Plea to help save Scotland's rare Celtic rainforests

Help is being sought to halt the loss of Scotland’s rare and internationally important Celtic rainforests.

Celtic rainforests are found on the west coast of Scotland - including Lochaline, seen in this picture by Gordon Rothero

Also known as Atlantic or temperate rainforest, the habitat is home to many globally scarce plants - including some that are unique to Scotland.

These woodlands are just as significant and even less common than their better-known tropical counterparts.

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They are found on Scotland’s west coast, in the ‘hyper-oceanic’ zone, where cool summers, mild winters, wet conditions and clean air provide ideal conditions for some of the world’s rarest mosses, liverworts, lichens, fungi and ferns.

Argyll is home to more than half of all Scotland's temperate rainforest

Argyll is home to more than half of the remaining rainforest habitat in Scotland.

One woodland in the region supports a quarter of all mosses and liverworts found in the UK, with as many as 200 species inhabiting a single ravine near Knapdale.

But these rainforests are at risk, with forests under increasing threat from invasive alien species, fragmentation and poor management.

As little as 30,000 hectares remain – just two per cent of Scotland’s total woodland cover and only a fifth of the area with climatic conditions to support the habitat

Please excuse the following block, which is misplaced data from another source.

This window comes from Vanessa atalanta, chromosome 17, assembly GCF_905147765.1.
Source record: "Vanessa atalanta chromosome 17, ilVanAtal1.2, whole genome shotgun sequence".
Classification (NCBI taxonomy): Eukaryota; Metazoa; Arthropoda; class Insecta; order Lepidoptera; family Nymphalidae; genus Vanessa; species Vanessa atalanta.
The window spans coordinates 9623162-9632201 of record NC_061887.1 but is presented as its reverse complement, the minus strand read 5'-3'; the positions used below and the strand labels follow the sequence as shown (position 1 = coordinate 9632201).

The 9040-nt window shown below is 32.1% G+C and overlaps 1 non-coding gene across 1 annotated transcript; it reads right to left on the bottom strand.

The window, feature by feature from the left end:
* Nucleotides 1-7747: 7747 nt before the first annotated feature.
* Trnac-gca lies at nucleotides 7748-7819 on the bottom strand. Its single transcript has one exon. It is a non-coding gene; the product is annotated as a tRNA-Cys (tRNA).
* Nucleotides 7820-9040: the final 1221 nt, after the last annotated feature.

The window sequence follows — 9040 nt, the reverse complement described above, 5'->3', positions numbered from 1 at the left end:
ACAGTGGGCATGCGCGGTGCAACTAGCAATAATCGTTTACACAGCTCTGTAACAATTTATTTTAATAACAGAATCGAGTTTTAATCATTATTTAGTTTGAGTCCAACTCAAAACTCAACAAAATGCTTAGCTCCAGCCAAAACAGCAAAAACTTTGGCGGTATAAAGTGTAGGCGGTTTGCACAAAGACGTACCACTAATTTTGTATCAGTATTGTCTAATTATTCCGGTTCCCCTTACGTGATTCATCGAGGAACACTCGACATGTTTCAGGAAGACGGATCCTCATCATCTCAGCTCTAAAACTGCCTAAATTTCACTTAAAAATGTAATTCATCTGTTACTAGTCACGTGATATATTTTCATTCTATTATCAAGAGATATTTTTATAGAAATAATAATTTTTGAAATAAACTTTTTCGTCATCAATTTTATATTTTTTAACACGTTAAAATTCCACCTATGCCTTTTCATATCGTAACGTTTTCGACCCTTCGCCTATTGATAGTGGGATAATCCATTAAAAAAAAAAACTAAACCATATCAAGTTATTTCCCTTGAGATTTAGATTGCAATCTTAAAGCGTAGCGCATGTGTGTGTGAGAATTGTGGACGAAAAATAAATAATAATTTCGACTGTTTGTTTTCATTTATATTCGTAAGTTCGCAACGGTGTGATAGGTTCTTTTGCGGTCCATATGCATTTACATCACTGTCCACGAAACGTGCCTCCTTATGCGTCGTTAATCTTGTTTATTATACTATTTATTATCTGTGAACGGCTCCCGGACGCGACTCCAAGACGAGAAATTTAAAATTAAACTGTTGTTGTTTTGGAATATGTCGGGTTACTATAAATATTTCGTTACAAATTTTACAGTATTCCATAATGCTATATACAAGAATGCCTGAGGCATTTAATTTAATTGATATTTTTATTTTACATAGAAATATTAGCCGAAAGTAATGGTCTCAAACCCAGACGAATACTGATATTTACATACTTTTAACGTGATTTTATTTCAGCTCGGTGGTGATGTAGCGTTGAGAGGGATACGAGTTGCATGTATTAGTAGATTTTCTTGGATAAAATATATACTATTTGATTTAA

Now conservationists have launched a new fundraising drive in a bid to safeguard this cornucopia of rare plant life.

The appeal has been launched through the Alliance for Scotland’s Rainforest, a voluntary partnership of 21 organisations.

Julie Stoneman, project manager for Saving Scotland’s Rainforest, said: “Only 30,000 hectares of Scotland’s rainforest remains.

“It is choked by rhododendron; unable to regenerate due to grazing pressure; crowded by conifer plantations; and exposed to ash dieback and nitrogen pollution.

“In short, we face the very real risk of losing this globally important habitat completely.”

Alistair Whyte, of partner organisation Plantlife Scotland, added: “The Alliance for Scotland’s Rainforest is a partnership of organisations with a shared vision to see this precious forest thrive once again.

“But we can’t do this alone. We need the support of funders and policymakers to save this valuable habitat that locks in carbon, provides local livelihoods and supports communities.

“We can protect and restore Scotland’s rainforest if we work together, but we must act now.”

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A number of projects to help preserve the habitat are under way, but funding gaps have been identified.

Argyll and the Isles Coast and Countryside Trust (ACT), a social enterprise with a track record in conservation and development action, is urgently trying to raise £350,000 to allow the first phase of work in Argyll to get under way.

Meanwhile, Saving Morvern’s Rainforest aims to enhance and restore important areas of rainforest on the remote peninsula.

The project, led by RSPB Scotland, aims to clear out rhododendron and promote the rainforest as a visitor destination, but a shortfall of £500,000 will need to be filled.

The Alliance for Scotland’s Rainforest aims to establish landscape-scale projects to restore and expand rainforest sites and work collaboratively with landowners and managers in core areas.

The group has picked out 24 of the best places to experience Celtic rainforests at first hand, with sites ranging from Culag Woods in Sutherland down to Taynish national nature reserve in Argyll.

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